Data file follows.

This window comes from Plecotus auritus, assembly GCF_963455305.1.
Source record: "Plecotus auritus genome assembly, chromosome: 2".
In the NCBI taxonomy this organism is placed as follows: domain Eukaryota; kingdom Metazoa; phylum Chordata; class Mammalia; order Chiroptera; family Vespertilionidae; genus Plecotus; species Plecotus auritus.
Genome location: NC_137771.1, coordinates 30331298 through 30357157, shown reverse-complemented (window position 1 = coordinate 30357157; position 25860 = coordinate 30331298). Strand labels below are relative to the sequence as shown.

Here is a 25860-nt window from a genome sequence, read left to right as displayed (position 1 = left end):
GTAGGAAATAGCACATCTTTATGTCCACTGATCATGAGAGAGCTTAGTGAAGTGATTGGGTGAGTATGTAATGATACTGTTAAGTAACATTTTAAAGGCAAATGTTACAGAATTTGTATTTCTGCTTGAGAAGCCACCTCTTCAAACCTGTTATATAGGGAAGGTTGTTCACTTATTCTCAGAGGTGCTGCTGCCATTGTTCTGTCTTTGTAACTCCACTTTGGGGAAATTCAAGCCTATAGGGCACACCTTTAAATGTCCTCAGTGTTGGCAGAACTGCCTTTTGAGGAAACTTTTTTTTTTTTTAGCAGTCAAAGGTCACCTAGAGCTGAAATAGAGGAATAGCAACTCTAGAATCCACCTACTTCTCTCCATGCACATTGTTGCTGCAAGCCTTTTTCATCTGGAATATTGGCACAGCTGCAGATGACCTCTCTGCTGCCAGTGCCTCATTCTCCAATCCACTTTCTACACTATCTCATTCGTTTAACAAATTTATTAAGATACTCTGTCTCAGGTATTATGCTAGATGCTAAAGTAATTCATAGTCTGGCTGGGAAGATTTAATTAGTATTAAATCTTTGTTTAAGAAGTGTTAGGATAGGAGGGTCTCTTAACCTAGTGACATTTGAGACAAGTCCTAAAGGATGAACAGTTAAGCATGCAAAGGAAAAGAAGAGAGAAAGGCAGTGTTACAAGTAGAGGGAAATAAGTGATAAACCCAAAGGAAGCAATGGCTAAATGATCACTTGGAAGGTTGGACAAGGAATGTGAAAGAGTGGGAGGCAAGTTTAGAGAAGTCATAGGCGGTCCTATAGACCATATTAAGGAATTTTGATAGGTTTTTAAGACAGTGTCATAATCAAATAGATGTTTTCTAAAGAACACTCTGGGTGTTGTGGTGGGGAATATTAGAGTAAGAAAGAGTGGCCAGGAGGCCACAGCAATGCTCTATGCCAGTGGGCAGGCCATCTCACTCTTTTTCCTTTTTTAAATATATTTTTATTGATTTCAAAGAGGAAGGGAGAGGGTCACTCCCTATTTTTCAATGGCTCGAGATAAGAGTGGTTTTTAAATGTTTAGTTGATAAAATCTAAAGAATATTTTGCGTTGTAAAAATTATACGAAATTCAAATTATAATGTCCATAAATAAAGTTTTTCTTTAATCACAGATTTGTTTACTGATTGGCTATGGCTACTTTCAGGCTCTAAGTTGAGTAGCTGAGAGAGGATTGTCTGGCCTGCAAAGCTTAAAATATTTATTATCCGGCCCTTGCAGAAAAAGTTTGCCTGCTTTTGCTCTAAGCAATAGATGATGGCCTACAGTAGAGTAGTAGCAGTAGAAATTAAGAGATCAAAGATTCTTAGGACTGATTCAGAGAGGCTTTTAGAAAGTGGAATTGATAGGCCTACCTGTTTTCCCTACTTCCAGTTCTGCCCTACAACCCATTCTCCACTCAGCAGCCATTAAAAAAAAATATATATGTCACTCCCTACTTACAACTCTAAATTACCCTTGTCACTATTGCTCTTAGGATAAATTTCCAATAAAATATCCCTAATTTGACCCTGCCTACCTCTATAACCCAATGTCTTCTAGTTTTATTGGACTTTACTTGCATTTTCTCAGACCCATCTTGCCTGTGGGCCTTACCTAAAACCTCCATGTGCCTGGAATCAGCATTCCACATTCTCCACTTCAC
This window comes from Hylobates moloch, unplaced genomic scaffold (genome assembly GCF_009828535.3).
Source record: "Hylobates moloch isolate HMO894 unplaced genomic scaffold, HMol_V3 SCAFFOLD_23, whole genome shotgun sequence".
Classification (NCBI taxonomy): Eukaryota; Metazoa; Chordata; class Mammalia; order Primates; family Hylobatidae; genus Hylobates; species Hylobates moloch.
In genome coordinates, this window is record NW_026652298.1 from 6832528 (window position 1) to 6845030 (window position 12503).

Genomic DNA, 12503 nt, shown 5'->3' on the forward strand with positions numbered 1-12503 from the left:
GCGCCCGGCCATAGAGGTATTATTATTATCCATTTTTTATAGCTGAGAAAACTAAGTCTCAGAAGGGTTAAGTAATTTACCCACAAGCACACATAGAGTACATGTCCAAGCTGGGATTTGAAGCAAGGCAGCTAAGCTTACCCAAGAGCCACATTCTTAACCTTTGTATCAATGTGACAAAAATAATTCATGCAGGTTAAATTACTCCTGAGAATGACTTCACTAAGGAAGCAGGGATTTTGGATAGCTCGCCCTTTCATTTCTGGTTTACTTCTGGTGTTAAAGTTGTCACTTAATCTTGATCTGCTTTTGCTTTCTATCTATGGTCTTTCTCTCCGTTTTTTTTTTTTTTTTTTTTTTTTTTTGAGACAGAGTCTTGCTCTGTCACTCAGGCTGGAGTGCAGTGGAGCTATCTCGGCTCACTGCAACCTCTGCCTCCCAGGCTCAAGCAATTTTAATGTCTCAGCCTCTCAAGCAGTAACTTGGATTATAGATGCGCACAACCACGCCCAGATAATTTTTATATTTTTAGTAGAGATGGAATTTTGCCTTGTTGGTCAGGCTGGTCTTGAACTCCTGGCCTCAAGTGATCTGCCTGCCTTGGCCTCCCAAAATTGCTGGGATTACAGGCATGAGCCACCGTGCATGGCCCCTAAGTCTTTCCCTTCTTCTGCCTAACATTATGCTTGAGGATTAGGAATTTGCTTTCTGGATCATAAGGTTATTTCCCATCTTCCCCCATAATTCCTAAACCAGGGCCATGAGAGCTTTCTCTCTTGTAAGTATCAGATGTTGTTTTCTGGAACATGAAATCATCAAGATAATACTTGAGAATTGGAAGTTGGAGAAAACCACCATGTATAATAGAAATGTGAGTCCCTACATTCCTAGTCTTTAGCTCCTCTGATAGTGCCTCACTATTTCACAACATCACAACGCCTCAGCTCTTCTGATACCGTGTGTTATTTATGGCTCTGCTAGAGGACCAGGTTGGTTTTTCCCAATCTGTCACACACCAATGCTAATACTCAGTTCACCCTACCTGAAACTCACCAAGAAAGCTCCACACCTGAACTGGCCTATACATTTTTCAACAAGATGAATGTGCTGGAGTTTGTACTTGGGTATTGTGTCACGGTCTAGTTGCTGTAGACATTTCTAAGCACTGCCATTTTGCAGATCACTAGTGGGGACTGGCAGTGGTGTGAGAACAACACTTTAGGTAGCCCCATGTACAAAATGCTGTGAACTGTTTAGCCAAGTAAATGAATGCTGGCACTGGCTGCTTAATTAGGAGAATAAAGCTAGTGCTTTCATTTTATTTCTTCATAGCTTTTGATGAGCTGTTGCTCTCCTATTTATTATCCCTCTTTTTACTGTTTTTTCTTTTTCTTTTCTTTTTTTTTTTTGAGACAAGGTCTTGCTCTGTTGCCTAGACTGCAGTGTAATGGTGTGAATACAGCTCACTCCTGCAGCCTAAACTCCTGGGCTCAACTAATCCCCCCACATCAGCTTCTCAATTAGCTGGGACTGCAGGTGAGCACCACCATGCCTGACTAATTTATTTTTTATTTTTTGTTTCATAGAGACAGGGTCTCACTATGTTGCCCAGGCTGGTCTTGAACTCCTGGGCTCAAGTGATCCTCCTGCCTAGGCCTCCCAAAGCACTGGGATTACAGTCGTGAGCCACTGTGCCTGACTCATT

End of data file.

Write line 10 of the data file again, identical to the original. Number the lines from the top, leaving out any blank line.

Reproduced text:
In genome coordinates, this window is record NW_026652298.1 from 6832528 (window position 1) to 6845030 (window position 12503).